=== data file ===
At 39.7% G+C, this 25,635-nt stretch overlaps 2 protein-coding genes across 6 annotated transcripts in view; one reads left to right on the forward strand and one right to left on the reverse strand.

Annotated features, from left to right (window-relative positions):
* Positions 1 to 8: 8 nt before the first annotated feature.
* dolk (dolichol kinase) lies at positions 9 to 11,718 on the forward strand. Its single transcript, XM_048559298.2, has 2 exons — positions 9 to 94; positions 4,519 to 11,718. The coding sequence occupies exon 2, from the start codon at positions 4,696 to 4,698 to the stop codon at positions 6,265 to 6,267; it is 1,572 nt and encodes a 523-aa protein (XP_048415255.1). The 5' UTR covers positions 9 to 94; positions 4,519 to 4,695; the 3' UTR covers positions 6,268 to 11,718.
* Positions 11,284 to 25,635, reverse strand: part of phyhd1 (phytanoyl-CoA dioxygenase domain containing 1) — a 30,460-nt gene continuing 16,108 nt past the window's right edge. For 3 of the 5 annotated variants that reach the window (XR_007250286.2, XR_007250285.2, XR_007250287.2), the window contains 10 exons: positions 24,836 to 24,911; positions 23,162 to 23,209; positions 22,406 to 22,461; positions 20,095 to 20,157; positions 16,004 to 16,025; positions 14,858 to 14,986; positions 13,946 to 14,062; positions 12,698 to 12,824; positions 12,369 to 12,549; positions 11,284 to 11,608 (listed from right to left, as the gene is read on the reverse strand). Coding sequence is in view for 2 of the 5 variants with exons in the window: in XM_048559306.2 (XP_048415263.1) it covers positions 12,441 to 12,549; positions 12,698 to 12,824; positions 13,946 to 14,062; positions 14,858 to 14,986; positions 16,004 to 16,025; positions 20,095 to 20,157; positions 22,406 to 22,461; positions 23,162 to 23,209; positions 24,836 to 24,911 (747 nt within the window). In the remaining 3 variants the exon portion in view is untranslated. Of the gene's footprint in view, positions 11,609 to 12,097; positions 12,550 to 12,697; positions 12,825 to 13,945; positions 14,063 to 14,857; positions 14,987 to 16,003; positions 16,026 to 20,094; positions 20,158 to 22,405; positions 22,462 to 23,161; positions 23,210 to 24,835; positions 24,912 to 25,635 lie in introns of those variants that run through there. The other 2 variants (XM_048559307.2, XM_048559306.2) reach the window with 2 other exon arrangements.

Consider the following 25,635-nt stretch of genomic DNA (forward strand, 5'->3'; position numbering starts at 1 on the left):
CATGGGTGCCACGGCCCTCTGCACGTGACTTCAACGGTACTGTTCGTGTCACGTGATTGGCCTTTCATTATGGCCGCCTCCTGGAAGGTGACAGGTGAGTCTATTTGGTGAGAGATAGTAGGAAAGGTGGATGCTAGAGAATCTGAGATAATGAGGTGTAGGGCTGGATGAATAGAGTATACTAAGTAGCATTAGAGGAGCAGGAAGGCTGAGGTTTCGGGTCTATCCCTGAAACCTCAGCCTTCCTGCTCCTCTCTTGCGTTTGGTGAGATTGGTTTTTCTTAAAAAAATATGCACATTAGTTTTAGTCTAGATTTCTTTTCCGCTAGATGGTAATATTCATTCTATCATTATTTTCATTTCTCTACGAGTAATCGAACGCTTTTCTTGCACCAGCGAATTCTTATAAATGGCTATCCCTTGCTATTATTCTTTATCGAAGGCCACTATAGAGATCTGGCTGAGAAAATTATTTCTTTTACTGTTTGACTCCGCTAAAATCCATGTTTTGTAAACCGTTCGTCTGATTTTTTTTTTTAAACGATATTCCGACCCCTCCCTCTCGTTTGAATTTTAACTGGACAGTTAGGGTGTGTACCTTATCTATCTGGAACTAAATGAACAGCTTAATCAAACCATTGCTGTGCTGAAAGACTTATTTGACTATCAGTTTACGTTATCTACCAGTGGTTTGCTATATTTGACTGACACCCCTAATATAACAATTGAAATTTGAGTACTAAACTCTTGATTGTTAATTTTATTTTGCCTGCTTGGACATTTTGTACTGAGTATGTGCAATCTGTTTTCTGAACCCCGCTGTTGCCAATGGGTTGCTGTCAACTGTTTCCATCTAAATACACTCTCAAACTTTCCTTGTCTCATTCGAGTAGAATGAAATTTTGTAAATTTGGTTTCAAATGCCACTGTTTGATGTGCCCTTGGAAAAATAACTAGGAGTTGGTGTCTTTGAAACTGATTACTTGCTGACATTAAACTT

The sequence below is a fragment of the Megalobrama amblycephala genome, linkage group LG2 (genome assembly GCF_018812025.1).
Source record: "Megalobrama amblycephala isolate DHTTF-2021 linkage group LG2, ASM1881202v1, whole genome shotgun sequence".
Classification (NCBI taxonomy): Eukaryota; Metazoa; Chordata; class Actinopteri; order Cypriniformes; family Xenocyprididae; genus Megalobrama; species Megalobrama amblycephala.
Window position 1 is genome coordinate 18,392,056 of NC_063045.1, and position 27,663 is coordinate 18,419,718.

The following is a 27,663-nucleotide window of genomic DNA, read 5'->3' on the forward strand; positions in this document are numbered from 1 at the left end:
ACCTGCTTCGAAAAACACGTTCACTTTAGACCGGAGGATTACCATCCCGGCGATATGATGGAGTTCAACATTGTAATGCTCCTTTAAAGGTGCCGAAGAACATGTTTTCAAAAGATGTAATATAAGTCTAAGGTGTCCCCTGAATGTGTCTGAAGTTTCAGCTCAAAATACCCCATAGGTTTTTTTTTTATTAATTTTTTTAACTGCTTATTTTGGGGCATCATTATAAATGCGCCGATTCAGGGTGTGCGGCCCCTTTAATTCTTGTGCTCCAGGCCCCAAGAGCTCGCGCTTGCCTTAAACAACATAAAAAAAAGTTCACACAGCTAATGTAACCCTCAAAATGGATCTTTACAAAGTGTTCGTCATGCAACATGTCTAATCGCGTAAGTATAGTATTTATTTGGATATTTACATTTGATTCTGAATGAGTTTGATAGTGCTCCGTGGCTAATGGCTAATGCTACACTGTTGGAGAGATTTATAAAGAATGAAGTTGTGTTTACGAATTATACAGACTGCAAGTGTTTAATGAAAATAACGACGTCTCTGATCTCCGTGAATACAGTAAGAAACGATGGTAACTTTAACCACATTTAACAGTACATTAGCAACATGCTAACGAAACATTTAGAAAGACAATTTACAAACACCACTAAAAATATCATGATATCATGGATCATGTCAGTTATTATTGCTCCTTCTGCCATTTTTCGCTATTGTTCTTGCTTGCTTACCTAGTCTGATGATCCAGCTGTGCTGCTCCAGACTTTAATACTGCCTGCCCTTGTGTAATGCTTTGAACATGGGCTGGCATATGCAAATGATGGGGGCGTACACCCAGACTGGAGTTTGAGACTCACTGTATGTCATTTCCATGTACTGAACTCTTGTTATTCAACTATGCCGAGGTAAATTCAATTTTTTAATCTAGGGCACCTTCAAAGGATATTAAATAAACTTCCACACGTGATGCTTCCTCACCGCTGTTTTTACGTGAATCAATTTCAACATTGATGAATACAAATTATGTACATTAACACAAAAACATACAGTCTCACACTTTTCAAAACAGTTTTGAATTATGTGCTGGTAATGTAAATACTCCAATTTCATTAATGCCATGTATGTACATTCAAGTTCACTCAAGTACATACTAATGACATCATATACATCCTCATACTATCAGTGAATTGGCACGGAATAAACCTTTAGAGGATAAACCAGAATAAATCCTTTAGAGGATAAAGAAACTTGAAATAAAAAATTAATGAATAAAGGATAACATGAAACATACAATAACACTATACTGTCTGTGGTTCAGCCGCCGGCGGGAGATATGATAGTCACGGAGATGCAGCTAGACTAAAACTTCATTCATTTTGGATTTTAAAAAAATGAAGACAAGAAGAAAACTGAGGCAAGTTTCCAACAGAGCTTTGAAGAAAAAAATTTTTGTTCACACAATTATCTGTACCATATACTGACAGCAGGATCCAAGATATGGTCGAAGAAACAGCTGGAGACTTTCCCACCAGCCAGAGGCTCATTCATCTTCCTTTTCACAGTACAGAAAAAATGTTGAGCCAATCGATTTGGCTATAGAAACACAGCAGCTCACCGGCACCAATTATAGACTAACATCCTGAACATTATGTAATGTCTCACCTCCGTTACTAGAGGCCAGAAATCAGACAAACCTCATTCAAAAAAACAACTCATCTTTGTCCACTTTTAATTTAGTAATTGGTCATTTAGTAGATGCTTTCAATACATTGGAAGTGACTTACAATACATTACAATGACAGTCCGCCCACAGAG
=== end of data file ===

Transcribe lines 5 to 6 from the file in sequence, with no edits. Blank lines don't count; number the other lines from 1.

* Positions 11,284 to 25,635, reverse strand: part of phyhd1 (phytanoyl-CoA dioxygenase domain containing 1) — a 30,460-nt gene continuing 16,108 nt past the window's right edge. For 3 of the 5 annotated variants that reach the window (XR_007250286.2, XR_007250285.2, XR_007250287.2), the window contains 10 exons: positions 24,836 to 24,911; positions 23,162 to 23,209; positions 22,406 to 22,461; positions 20,095 to 20,157; positions 16,004 to 16,025; positions 14,858 to 14,986; positions 13,946 to 14,062; positions 12,698 to 12,824; positions 12,369 to 12,549; positions 11,284 to 11,608 (listed from right to left, as the gene is read on the reverse strand). Coding sequence is in view for 2 of the 5 variants with exons in the window: in XM_048559306.2 (XP_048415263.1) it covers positions 12,441 to 12,549; positions 12,698 to 12,824; positions 13,946 to 14,062; positions 14,858 to 14,986; positions 16,004 to 16,025; positions 20,095 to 20,157; positions 22,406 to 22,461; positions 23,162 to 23,209; positions 24,836 to 24,911 (747 nt within the window). In the remaining 3 variants the exon portion in view is untranslated. Of the gene's footprint in view, positions 11,609 to 12,097; positions 12,550 to 12,697; positions 12,825 to 13,945; positions 14,063 to 14,857; positions 14,987 to 16,003; positions 16,026 to 20,094; positions 20,158 to 22,405; positions 22,462 to 23,161; positions 23,210 to 24,835; positions 24,912 to 25,635 lie in introns of those variants that run through there. The other 2 variants (XM_048559307.2, XM_048559306.2) reach the window with 2 other exon arrangements.

Consider the following 25,635-nt stretch of genomic DNA (forward strand, 5'->3'; position numbering starts at 1 on the left):